As I read these books, I assess these theories in terms of my own experiences growing up. Specifically, if we imagine the stereotypical overzealous helicopter parent as mentioned above, please note that my parents were the exact opposite. Not only were they NOT overly invested in the outcomes of my sports/school activities, but in my eyes at the time, they were significantly UNDER-invested. They often missed games (according to them, I heavily protested their attendance due to shyness? modesty? who knows?), brushed off good grades (while some friends' parents offered material rewards for academic achievement), and simply downplayed any successes. They were positive, supportive, and encouraging, but did not over-praise success. Today, as I read some of these parenting books and learn about what truly motivates us, I have a new appreciation for their approach. I believe their non-chalance ironically buoyed my enjoyment of these activities and allowed my internal motivation to kick in through my own pursuit of achievement/success. Make no mistake; I did not enjoy nor achieve success in every activity. I often dreaded piano practice (the only activity my parents did force upon me....and yes, they were right, I DO appreciate it today). I would protest and procrastinate until the very last minute before my weekly lessons. Even more embarrassing: I was the one on the high school basketball team that accidently shot (and of course missed) for the WRONG basket! But, I did enjoy and succeed in other activities, and this developed my self esteem, confidence, and ultimately helped me become a 'better version of myself' as Matthew Kelly likes to mantra in his book, Building Better Families.
In terms of good citizenship, most parents would proclaim that they want their child to grow up and "be a good person, be kind to others, live the golden rule, etc." However, it seems the over-emphasis on achievement and success crowds out the opportunities for such character development. As Matthew Kelly discusses in his book, kids today are organizing service trips to Africa, but too often with the padding of their college applications/resumes as the motivating factor. We need to figure out ways for our children to 'be a good person' in the day to day interaction with others, at home, at school, etc. Modeling this behavior ourselves is likely the most effective manner in which to teach these lessons. I have always been a believer that 'bully-ish' children likely have 'bully-ish' parents. We need to encourage them to identify areas in our society in need and to share their time and effort helping such causes. They should be inspired to discover and share their talents, passions, and dreams; their true authentic selves. All of this makes sense and seems feasible in theory. Yet, attaining these goals and following these guidelines seems monumental in practice. I am just trying to figure out how to make this happen on a daily basis!!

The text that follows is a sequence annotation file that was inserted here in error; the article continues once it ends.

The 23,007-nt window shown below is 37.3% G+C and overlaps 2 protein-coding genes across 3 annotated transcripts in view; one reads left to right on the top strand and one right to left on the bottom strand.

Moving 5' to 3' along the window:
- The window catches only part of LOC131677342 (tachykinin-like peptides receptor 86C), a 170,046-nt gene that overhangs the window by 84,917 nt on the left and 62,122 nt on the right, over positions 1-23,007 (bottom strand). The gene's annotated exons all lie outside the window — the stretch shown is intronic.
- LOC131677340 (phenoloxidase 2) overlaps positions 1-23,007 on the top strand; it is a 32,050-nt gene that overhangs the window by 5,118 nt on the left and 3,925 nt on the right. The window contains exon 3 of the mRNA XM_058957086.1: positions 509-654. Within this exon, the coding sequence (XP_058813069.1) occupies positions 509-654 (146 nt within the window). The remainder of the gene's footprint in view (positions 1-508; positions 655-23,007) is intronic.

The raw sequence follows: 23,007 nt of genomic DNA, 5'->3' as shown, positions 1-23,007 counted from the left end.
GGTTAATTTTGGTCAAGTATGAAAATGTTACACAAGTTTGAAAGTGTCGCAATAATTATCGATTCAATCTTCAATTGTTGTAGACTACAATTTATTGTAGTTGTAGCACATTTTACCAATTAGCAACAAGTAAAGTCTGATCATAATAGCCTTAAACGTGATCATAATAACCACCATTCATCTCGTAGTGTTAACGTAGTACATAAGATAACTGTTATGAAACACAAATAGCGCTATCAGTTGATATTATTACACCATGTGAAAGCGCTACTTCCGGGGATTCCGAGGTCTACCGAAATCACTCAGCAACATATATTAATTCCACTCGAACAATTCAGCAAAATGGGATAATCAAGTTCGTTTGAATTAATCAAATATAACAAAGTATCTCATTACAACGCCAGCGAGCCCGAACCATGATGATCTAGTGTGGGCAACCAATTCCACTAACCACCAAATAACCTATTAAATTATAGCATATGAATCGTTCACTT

On the creative front, it is a common struggle for both parents and children alike....do we encourage/pursue our creative interests, although the career/financial rewards may be limited (think of the stereotypical starving artist), or do we pursue a what many perceive as a more 'practical, stable-career-minded' path?...Although I see pros/cons to both pursuits, I have concluded they are not mutually exclusive...perhaps just simultaneously. So, although I pursued a career in public/corporate accounting, (for which I am ever grateful that it afforded me the adventures of living in downtown Chicago, becoming financially independent, and ultimately, serendipitously meeting my husband)....I had to put off my passions involving all things creatvie to a later date. Perhaps when I am a grandparent (like my talented Uncle Jim Einspanier) I will have the time to pursue painting, design, etc. In the spirit of creativity...I wanted to post a link to an article by Ann Lamott entitled, "Time Lost and Found." My friend, Anne Carmack shared this article on her FB page...click link below...
Friday, January 20, 2012
During a summer drive in 2008, we stumbled upon a herd of cows. We had to make a sudden stop to the side of the road, and sadly, this herd must have thought we were stopping to feed them! They moved so fast and furiously to the edge of the fence, jostling to be in front of the pack, anxiously awaiting what we would do next...which, to their dismay, was simply to rearrange some luggage, stretch our legs, and greet them with some smiles and waves before we continued down the road....how cute are they watching us, watching them?!